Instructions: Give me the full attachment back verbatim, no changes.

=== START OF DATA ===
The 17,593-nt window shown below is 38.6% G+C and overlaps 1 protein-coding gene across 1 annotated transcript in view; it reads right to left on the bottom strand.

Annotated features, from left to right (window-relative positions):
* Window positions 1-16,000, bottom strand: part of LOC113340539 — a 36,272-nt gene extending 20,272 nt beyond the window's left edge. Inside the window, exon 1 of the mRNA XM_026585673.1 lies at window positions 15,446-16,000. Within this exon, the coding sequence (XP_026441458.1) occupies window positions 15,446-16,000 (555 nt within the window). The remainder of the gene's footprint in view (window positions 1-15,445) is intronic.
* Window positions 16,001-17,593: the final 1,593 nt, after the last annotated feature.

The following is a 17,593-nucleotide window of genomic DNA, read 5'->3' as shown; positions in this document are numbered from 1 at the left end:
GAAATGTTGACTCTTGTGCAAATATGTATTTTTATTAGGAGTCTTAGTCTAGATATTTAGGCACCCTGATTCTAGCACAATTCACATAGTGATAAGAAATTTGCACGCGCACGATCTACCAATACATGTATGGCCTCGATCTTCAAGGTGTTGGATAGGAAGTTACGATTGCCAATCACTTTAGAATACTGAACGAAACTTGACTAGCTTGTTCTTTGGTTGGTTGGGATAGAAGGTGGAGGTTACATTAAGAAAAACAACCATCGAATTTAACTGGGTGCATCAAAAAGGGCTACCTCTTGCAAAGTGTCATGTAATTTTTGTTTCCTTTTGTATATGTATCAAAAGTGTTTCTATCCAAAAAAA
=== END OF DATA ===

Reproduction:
The 17,593-nt window shown below is 38.6% G+C and overlaps 1 protein-coding gene across 1 annotated transcript in view; it reads right to left on the bottom strand.

Annotated features, from left to right (window-relative positions):
* Window positions 1-16,000, bottom strand: part of LOC113340539 — a 36,272-nt gene extending 20,272 nt beyond the window's left edge. Inside the window, exon 1 of the mRNA XM_026585673.1 lies at window positions 15,446-16,000. Within this exon, the coding sequence (XP_026441458.1) occupies window positions 15,446-16,000 (555 nt within the window). The remainder of the gene's footprint in view (window positions 1-15,445) is intronic.
* Window positions 16,001-17,593: the final 1,593 nt, after the last annotated feature.

The following is a 17,593-nucleotide window of genomic DNA, read 5'->3' as shown; positions in this document are numbered from 1 at the left end:
GAAATGTTGACTCTTGTGCAAATATGTATTTTTATTAGGAGTCTTAGTCTAGATATTTAGGCACCCTGATTCTAGCACAATTCACATAGTGATAAGAAATTTGCACGCGCACGATCTACCAATACATGTATGGCCTCGATCTTCAAGGTGTTGGATAGGAAGTTACGATTGCCAATCACTTTAGAATACTGAACGAAACTTGACTAGCTTGTTCTTTGGTTGGTTGGGATAGAAGGTGGAGGTTACATTAAGAAAAACAACCATCGAATTTAACTGGGTGCATCAAAAAGGGCTACCTCTTGCAAAGTGTCATGTAATTTTTGTTTCCTTTTGTATATGTATCAAAAGTGTTTCTATCCAAAAAAA